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Bigger and better: Samsung’s Galaxy Note II 4G reviewed

By Leigh D. Stark | 3:22 pm 16/11/2012

The second of Samsung’s big phones to be released, the Galaxy Note 2 is one massive device. Featuring a 5.5 inch screen, you’ll never call the 4.8 inch Galaxy S3 a big phone again, and while that huge display is one of the reasons to draw you to the Note II, it’s the little things and performance that will keep you there.

Features

Combining the work Samsung did with the Galaxy Note and Galaxy S3, the Note II is a blend of the two devices, marrying productivity and performance with a sleeker design and better specs.

Starting with those specifications, the Galaxy Note II features a new faster version of the chip found in the Galaxy S3, with a 1.6GHz quad-core processor manufactured by Samsung. Speed is obviously a priority here, and you can expect 2GB RAM keeping the experience moving at a steady pace, while 16GB storage was included in our model, with the microSD card slot underneath letting you expand it considerably.

Wireless connectivity is mostly standard here, though the WiFi 802.11 a/b/g/n support relies on a dual-band antenna, which should fare better than the typical smartphone. Otherwise, you’ll find Bluetooth 4.0 with A2DP, Near-Field Communication, DLNA, GPS, and support for both 3G and 4G in Australia.

The screen is fairly important too, with Samsung moving to a 5.5 inch display supporting the 1280×720 resolution, protected by Corning’s scratch-resistant Gorilla Glass 2.

With a bigger 720p display, the pixel per inch value is lower than the Galaxy S3, with the Note scoring 267ppi and the S3 grabbing 305ppi. This reduction in ppi means the Note’s display isn’t technically as sharp as the S3′s, or even the iPhone 4S or 5, though you do get a bigger screen size for your troubles.

Compared to the Galaxy S3 on the left, the 4G Galaxy Note II (right) is massive.

The battery is big too, with Samsung jumping from the 2500mAh on the original note to a 3100mAh, a decent leap, for sure. Pull the plastic back off and you’ll see this battery, with the microSIM slot sitting next to the battery and a microSD slot just to the right of this.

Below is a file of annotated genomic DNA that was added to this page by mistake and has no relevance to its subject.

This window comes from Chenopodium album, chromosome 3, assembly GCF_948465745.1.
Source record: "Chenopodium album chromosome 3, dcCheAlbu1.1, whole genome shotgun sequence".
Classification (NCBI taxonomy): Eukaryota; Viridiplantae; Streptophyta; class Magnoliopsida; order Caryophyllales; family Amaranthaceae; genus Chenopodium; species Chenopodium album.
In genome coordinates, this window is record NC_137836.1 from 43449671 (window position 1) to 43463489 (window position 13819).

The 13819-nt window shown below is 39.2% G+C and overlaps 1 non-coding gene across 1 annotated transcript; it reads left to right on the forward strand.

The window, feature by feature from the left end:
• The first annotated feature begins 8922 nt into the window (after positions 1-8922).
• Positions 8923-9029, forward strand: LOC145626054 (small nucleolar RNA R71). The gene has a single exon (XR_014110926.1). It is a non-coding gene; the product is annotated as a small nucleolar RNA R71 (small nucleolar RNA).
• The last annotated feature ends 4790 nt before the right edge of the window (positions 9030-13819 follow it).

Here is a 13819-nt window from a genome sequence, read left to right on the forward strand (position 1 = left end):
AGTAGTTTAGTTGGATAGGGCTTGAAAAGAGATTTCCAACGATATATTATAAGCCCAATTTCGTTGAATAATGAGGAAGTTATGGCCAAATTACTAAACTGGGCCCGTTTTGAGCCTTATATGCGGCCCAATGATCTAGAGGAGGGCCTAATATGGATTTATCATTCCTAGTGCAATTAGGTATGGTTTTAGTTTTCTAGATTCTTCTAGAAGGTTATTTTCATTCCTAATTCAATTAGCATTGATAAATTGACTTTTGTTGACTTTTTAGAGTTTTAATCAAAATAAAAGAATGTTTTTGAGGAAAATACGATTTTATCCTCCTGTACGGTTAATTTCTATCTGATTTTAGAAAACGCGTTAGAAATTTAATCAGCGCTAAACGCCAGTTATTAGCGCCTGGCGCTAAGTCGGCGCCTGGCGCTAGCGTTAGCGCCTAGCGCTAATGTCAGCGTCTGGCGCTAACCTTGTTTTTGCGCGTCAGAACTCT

Multimedia support is taken care of with an 8 megapixel camera on the back, capable of Full HD 1080p capture, while the front-facing 1.9 megapixel camera can capture stills and provide video conferencing.

Like most handsets these days, there aren’t many physical buttons or ports to speak of.

For the buttons, you’ll find a power button on the right side, a volume rocker on the left, and a small home button on the very bottom of the handset. Ports are equally limited, with a 3.5mm headset jack on the top, microUSB on the bottom, and the Galaxy Note’s S-Pen held in a crevice on the bottom.

Performance

The world is changing, and while a few years ago we found phones were getting smaller – so small, you could accidentally sit on them – now they’re getting bigger, thanks to our consumption of the web, social networking, video, and this desire to have tablet computers with us at all times.

Enter Samsung’s Galaxy Note, the biggest smartphones of the lot, marrying the best of what Samsung develops with the largest form-factor.

We saw the first Galaxy Note in Australia earlier this year, that model arriving a touch later from its release around the world late in 2011.

Not even a year later, we have the Galaxy Note II, an even bigger handset that borrows from the template made popular by its Galaxy SIII brother, and makes what could be Samsung’s best handset ever.

Let’s start with the size: if you thought the Galaxy S3 was big, think again.

With a 5.5 inch screen, the Galaxy Note II is positively massive, encompassing anything that tries to compete with it.

Aesthetically, Samsung has stuck with a similar design to what it used in the Galaxy S3, choosing to use plastic as its main material, with a removable battery, main home button at the bottom, soft buttons on each side, shiny metallic grey trim, and a slippery feel.

It’s not the best design, and out of the plastic bodies we’ve seen and felt this year, doesn’t exude the strongest quality, especially compared with the likes of the HTC One X and Nokia Lumia 900. Still, you find you get used to the feel relatively quickly.

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Price (RRP)

$899; Available on plans from Telstra, Optus, and Vodafone

Pros & Cons

Product Pros

Strong performance in the operating system; Fantastically fast 4G connection; Just over a day's battery life on 4G, more if you use your phone less; One handed operation mode makes it possible to use the phone's core functions with one hand; Split-screen multitasking works a treat; Homescreens that activate based on what you're doing are very clever;

Product Cons

Screen resolution isn't as high as last Note; Not every app can go to split-screen; Android exhibits the same bugs in the 4G S3, so you can't switch out your dock shortcuts;

Ratings

Overall

Features

Value for money

Performance

Ease of Use

Design

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